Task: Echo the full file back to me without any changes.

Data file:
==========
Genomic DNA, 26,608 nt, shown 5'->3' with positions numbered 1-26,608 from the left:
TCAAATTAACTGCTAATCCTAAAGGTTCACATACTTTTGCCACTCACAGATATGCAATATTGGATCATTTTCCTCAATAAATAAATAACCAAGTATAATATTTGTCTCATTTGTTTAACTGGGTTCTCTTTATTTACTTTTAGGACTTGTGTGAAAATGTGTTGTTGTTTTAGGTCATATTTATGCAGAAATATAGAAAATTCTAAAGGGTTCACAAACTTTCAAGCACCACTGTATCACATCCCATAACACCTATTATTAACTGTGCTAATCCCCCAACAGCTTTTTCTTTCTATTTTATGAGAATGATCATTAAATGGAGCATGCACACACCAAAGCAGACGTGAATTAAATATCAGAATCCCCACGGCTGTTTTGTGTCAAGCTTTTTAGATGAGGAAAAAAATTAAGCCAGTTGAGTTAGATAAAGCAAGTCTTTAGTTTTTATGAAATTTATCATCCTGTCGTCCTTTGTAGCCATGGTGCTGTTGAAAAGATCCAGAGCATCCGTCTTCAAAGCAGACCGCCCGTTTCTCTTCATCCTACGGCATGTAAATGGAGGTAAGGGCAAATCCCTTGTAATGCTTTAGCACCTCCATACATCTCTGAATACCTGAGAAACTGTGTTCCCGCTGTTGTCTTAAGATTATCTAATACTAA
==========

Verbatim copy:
Genomic DNA, 26,608 nt, shown 5'->3' with positions numbered 1-26,608 from the left:
TCAAATTAACTGCTAATCCTAAAGGTTCACATACTTTTGCCACTCACAGATATGCAATATTGGATCATTTTCCTCAATAAATAAATAACCAAGTATAATATTTGTCTCATTTGTTTAACTGGGTTCTCTTTATTTACTTTTAGGACTTGTGTGAAAATGTGTTGTTGTTTTAGGTCATATTTATGCAGAAATATAGAAAATTCTAAAGGGTTCACAAACTTTCAAGCACCACTGTATCACATCCCATAACACCTATTATTAACTGTGCTAATCCCCCAACAGCTTTTTCTTTCTATTTTATGAGAATGATCATTAAATGGAGCATGCACACACCAAAGCAGACGTGAATTAAATATCAGAATCCCCACGGCTGTTTTGTGTCAAGCTTTTTAGATGAGGAAAAAAATTAAGCCAGTTGAGTTAGATAAAGCAAGTCTTTAGTTTTTATGAAATTTATCATCCTGTCGTCCTTTGTAGCCATGGTGCTGTTGAAAAGATCCAGAGCATCCGTCTTCAAAGCAGACCGCCCGTTTCTCTTCATCCTACGGCATGTAAATGGAGGTAAGGGCAAATCCCTTGTAATGCTTTAGCACCTCCATACATCTCTGAATACCTGAGAAACTGTGTTCCCGCTGTTGTCTTAAGATTATCTAATACTAA